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Impact of Ethical Systems on Business & Economics

Instructor: Scott Tuning

Scott has been a faculty member in higher education for over 10 years. He holds an MBA in Management, an MA in counseling, and an M.Div. in Academic Biblical Studies.

The expectations for ethical behavior in personal and business conduct are widely varied based on a number of factors. This lesson explores this dynamic and its consequences for international businesses and retailers.

How Culture Influences Expectations for Ethical Behavior

The Necessary Bribe

At the age of 20, a young woman from Dallas, Texas, traveled to Vietnam to launch a coffee shop and deli where English-speaking Vietnamese college students and western tourists could interact. Two days after the Sozo Deli opened, a local government official paid a visit and informed the owner that she would be required to pay a fee to obtain a 'business license.' Having already obtained one from a different official, she refused.

The next day when she arrived to open the deli, she noticed her outside sign and patio furniture was missing. Upon arriving to report the theft, she was surprised to find that her stolen items were sitting outside the official's office with no attempt whatsoever to hide the fact that he'd taken them. When the owner insisted he return them, he repeated his demand. Exhausted and ready to be done with the matter, the deli owner paid the bribe and took her items.

In some countries, a bribe is not a crime--it
Bribe

Like it or not, bribery is simply the cost of doing business in many parts of the world, and its prevalence is the result of significant cultural differences in societal expectations for ethical behavior. In countries where the rule of law is a driving political force, bribes as a major violation of ethical expectations. In the United States, both giving and receiving a bribe are crimes. But in some countries, bribes and other ethically dubious business practices have no ethical stigma at all.

Ethical Influences Around the World

In the bribery example, Americans feel pretty negative about bribes, but a lot of them feel great about whistle-blowing or reporting unethical behavior. But just like most Americans consider bribery unethical, most French consider whistle-blowing unethical because it encourages distrust and lowers the morale of workers. In China, Confucian ethics represent one of the oldest ethical models. These ethics are centered on the concepts of dao, the junzi, and ren. Each of these terms describes a unique character trait that shares a lot in common with virtue ethics or ethics that emphasize motives rather than outcomes.

Ethics Considerations for Businesses Overseas

Companies based in the United States doing business in international locations have a few important considerations. First, they must be true to their own sense of morals and values. No matter what the law and local customs are, a business leader should remain true to their own moral compass. Second, they must maintain an awareness of and respect for the prevailing ethical expectations for the region where they're doing business.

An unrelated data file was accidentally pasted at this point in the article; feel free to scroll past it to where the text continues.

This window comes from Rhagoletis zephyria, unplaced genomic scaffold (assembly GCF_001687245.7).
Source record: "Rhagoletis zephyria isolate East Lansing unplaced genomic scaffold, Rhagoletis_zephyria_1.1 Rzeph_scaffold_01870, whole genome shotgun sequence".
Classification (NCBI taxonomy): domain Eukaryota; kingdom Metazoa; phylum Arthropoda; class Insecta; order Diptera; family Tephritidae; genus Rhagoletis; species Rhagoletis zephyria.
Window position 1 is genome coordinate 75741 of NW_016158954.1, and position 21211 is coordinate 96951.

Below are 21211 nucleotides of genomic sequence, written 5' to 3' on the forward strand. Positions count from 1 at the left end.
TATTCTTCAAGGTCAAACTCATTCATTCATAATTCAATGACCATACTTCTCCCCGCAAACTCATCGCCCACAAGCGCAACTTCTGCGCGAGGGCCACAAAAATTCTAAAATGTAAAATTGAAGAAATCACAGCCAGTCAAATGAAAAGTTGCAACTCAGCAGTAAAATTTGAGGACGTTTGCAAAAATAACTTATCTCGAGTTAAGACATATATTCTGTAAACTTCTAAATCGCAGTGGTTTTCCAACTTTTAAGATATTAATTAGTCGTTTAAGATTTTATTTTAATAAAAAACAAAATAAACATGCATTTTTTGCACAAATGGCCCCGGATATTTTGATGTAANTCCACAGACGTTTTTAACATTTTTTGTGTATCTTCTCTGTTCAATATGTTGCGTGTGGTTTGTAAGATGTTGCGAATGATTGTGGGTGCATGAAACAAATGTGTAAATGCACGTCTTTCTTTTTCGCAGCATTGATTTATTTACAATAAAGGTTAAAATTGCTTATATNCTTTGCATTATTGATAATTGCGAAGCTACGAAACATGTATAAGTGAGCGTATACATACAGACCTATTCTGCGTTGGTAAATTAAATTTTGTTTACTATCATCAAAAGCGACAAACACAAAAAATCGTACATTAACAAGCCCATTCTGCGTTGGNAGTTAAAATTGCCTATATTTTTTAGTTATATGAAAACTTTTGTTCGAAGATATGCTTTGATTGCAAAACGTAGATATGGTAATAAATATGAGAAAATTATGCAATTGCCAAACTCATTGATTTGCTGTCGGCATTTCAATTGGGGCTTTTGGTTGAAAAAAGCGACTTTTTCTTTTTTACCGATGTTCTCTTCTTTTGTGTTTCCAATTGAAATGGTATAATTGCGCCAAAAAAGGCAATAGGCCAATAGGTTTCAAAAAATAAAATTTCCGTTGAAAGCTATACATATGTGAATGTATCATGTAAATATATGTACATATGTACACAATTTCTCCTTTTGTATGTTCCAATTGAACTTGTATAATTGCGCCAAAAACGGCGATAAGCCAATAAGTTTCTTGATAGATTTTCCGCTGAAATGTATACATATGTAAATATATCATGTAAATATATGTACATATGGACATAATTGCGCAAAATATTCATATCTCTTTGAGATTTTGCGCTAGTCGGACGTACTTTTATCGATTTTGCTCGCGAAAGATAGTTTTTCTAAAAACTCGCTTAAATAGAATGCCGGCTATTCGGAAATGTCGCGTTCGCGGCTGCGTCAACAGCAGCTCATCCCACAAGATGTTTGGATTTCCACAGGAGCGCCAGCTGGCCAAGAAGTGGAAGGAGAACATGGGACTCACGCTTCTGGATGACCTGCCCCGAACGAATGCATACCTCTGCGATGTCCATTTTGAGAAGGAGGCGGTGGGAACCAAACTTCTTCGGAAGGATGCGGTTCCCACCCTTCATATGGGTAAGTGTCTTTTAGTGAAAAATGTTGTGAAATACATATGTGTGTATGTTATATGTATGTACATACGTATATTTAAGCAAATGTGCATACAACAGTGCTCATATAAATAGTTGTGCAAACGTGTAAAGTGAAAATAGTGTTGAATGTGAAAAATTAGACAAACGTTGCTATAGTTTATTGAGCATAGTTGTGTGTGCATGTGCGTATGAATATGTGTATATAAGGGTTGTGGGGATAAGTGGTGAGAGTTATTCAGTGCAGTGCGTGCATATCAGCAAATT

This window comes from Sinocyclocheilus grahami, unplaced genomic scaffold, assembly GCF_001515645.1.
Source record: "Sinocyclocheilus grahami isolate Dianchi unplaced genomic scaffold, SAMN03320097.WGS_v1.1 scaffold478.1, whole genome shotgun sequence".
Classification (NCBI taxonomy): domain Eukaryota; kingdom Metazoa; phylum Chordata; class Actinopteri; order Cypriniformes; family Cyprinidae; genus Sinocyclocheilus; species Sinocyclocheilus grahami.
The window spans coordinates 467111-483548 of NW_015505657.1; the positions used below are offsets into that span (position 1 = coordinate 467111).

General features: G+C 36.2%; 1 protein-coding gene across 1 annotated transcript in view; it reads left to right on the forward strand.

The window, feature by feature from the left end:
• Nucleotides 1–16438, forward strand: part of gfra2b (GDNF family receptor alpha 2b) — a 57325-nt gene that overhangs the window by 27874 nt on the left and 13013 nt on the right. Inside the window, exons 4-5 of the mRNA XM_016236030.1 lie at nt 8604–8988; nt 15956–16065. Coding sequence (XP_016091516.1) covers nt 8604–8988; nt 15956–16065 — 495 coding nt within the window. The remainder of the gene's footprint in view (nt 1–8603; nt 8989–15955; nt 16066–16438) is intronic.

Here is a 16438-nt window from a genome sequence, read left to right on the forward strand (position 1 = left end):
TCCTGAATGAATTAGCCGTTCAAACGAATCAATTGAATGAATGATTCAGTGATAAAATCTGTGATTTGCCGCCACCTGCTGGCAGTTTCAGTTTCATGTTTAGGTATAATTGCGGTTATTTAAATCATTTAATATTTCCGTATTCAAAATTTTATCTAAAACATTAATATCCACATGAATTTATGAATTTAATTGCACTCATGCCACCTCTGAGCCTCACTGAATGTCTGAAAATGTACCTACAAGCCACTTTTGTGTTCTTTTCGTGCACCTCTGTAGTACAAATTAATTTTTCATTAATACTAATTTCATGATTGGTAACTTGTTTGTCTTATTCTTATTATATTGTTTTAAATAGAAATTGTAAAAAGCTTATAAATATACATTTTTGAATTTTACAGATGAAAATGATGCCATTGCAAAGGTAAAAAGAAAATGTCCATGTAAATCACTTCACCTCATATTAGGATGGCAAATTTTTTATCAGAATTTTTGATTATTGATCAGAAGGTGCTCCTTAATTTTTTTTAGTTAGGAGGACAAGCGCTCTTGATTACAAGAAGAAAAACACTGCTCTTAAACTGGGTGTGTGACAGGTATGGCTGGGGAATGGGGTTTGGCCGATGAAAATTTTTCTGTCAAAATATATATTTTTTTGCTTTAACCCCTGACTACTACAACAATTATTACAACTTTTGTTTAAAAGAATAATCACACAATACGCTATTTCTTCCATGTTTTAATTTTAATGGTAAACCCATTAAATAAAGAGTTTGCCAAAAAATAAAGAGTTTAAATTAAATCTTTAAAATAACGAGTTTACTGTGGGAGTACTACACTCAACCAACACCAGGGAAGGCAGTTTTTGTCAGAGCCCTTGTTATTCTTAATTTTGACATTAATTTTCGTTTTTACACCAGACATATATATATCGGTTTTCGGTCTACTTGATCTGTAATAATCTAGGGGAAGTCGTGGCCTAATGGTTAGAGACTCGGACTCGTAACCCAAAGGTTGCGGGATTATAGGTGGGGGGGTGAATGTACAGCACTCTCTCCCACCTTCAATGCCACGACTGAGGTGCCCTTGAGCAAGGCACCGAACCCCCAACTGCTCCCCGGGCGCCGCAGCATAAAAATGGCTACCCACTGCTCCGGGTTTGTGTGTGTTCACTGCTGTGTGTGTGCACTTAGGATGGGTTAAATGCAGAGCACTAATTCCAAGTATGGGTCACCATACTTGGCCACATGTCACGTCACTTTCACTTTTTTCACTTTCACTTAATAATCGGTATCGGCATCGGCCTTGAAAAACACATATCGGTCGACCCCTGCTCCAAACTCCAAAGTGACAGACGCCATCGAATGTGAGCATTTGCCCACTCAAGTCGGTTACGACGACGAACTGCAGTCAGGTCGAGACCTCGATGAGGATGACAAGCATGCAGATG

It's also important to consider the potential impact of the The Foreign Corrupt Practices Act. This law makes it illegal to engage in business conduct overseas if that conduct would be illegal in the United States. Obviously, this creates something of an ethical nightmare when doing business in countries where things likes bribes are commonplace and necessary. In instances where ethically dubious conduct like bribes are commonplace, it's important to avoid situations in which the cover-up would be worse than the offense. In other words, even if paying a bribe might be ethical under certain circumstance, it would rarely be ethical to be dishonest or deceitful about it later on.

Connections Between Geography, Religion, and Expectations for Ethical Behavior

International businesses will inevitably find that culture, religion, and geography are woven into the fabric of the community's expectations for moral conduct. A region's ethics are greatly influenced by two categories of moral values. The first is the conflict between modern-secular and traditional values, and the second is the relationship between survival instincts and self-awareness.

In regions where traditional values are a dominant force, international businesses must make themselves aware of such values. For example, in areas of China that practice traditional ethics, respect and reputation are essential. An international business engaging in competition using negative advertising would find the environment hostile. In contrast, a business operating in the libertarian, secular Netherlands would find that things considered vices in the United States (prostitution and drugs) don't carry such a strong stigma.

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